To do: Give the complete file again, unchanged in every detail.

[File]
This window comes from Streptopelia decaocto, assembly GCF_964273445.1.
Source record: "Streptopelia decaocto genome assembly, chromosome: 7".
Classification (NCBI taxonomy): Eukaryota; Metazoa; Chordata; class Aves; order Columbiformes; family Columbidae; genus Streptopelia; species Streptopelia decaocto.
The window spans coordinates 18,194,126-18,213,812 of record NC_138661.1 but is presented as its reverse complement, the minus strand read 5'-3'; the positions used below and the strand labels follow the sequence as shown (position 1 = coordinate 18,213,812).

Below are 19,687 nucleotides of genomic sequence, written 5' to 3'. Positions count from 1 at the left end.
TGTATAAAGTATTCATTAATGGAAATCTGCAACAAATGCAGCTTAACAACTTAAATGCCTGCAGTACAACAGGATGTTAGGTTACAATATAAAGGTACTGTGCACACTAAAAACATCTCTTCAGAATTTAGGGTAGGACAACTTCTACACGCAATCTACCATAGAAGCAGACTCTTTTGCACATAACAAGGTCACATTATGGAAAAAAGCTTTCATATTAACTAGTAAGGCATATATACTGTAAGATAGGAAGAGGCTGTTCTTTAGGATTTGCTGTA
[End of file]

This window comes from Streptopelia decaocto, assembly GCF_964273445.1.
Source record: "Streptopelia decaocto genome assembly, chromosome: 7".
Classification (NCBI taxonomy): Eukaryota; Metazoa; Chordata; class Aves; order Columbiformes; family Columbidae; genus Streptopelia; species Streptopelia decaocto.
The window spans coordinates 18,194,126-18,213,812 of record NC_138661.1 but is presented as its reverse complement, the minus strand read 5'-3'; the positions used below and the strand labels follow the sequence as shown (position 1 = coordinate 18,213,812).

Below are 19,687 nucleotides of genomic sequence, written 5' to 3'. Positions count from 1 at the left end.
TGTATAAAGTATTCATTAATGGAAATCTGCAACAAATGCAGCTTAACAACTTAAATGCCTGCAGTACAACAGGATGTTAGGTTACAATATAAAGGTACTGTGCACACTAAAAACATCTCTTCAGAATTTAGGGTAGGACAACTTCTACACGCAATCTACCATAGAAGCAGACTCTTTTGCACATAACAAGGTCACATTATGGAAAAAAGCTTTCATATTAACTAGTAAGGCATATATACTGTAAGATAGGAAGAGGCTGTTCTTTAGGATTTGCTGTA